The Washington Times - September 25, 2008, 10:38AM

There are signals that when congressional leaders and the two presidential candidates come to the White House this afternoon, an agreement on the administration’s $700 billion rescue plan will have been reached.

But there is equally strong pushback from the McCain campaign that such talk is pure political posturing.

Negotiators began meeting on Capitol Hill at 10 a.m., and yesterday evening a well-placed Democratic aide said that they planned this morning to “draft a final bipartisan bill to be passed and signed into law.” 

“Not too many unresolved issues remain,” the aide said.

Mr. Bush also made clear in his nationally televised speech to the nation last night that he was willing to limit pay packages for executives whose firms benefited from the bailout, which had been a sticking point.

And Tucker Bounds, a spokesman for Republican presidential nominee John McCain, said talk of a deal being reached was bluster.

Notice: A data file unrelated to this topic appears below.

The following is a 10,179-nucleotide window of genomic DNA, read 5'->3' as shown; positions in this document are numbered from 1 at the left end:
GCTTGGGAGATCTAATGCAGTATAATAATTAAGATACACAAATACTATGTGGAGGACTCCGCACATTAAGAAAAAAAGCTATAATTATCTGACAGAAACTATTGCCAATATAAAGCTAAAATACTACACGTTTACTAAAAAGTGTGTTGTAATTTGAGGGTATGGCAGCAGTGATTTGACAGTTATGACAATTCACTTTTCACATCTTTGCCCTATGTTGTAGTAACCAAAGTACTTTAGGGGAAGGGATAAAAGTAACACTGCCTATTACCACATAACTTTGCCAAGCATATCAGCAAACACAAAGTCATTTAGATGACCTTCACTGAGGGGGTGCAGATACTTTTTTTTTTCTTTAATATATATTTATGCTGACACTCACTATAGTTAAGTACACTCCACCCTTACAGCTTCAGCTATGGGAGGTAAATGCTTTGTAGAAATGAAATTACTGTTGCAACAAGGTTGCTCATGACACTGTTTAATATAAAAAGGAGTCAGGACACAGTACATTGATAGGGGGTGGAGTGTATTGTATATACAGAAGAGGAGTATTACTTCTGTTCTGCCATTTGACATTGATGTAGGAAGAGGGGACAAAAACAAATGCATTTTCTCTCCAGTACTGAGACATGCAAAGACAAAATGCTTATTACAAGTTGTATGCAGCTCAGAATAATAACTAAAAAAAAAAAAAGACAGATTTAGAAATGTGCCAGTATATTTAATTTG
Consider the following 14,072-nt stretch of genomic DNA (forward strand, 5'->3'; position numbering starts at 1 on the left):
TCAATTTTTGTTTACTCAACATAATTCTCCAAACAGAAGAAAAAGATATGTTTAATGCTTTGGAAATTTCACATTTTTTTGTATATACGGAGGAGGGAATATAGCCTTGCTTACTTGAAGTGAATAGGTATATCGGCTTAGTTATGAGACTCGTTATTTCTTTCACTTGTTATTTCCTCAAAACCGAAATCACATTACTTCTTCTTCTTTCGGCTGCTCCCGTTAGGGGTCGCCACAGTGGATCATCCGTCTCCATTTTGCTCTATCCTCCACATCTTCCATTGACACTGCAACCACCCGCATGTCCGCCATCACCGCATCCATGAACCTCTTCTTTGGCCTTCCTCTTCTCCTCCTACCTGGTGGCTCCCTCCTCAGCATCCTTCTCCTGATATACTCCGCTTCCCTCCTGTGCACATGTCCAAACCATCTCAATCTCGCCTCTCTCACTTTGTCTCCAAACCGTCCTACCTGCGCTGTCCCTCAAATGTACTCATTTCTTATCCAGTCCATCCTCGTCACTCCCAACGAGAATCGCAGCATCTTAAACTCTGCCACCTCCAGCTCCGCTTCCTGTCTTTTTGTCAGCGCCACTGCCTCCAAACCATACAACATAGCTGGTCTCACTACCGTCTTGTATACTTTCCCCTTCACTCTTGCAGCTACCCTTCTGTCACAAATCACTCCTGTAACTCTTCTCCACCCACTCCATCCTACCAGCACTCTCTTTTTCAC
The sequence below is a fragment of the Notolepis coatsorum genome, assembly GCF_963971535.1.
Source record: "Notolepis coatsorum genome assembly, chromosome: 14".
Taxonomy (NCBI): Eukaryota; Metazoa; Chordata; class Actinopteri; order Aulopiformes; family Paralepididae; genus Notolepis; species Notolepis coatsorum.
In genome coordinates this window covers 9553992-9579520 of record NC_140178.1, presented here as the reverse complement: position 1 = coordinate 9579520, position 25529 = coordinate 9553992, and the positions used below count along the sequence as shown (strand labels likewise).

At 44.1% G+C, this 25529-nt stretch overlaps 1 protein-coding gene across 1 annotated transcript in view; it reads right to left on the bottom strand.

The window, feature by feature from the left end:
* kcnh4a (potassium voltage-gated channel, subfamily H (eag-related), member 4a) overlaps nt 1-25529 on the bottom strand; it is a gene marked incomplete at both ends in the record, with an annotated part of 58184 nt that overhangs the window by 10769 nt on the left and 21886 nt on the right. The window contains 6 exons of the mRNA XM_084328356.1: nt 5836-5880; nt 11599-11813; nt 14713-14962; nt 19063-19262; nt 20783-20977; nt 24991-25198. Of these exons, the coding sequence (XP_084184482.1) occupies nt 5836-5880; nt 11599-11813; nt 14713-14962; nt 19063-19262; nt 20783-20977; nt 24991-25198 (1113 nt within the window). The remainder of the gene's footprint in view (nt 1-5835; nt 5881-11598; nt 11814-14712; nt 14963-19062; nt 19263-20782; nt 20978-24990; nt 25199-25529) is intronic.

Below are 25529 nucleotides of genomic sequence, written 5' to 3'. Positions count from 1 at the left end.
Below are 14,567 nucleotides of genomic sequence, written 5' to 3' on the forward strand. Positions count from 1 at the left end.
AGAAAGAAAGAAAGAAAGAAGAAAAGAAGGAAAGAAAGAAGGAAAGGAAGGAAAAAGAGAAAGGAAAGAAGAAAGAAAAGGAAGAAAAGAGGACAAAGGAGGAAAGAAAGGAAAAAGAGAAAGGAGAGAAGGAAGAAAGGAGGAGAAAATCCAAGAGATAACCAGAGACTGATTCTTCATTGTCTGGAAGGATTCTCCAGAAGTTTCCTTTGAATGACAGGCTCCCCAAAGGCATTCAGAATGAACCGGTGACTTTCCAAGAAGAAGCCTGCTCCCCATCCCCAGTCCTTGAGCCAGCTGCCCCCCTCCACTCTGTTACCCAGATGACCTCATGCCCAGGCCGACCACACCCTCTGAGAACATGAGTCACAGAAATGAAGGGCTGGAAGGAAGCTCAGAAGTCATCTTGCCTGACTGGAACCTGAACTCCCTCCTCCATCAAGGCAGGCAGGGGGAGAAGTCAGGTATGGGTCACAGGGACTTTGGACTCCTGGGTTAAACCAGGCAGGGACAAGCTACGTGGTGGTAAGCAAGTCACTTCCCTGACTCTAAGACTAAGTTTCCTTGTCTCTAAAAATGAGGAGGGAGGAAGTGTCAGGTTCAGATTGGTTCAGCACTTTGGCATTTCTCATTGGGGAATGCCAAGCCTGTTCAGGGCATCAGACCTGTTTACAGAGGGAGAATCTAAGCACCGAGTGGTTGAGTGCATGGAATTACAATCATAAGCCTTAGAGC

“There has been no official announcement of any deal,” he said.

Mr. McCain maintained in his speech to the Clinton Global Initiative this morning what he said yesterday: “It has become clear that no consensus has developed to support the Administration’s proposal to meet the crisis.”

“I do not believe that the plan on the table will pass as it currently stands, and we are running out of time,” he said, according to prepared remarks.

Barack Obama’s campaign sent out an e-mail to reporters after his speech questioning the Republican’s claim, citing press reports saying a deal was near.


Some in the McCain camp say Democrats are running from their statements Tuesday that Mr. McCain had to support the rescue plan or else they would not. Stephen Dinan and Christina Bellantoni’s piece today explains how Mr. McCain called their bluff.

What it all amounts to is that if and when a deal is reached, especially if it’s today, Mr. Obama and the Democrats will say there was a deal before Mr. McCain suspended his campaign and came back to Washington to push for an agreement.

Mr. McCain, meanwhile, will say there was no deal until he came back to help broker one.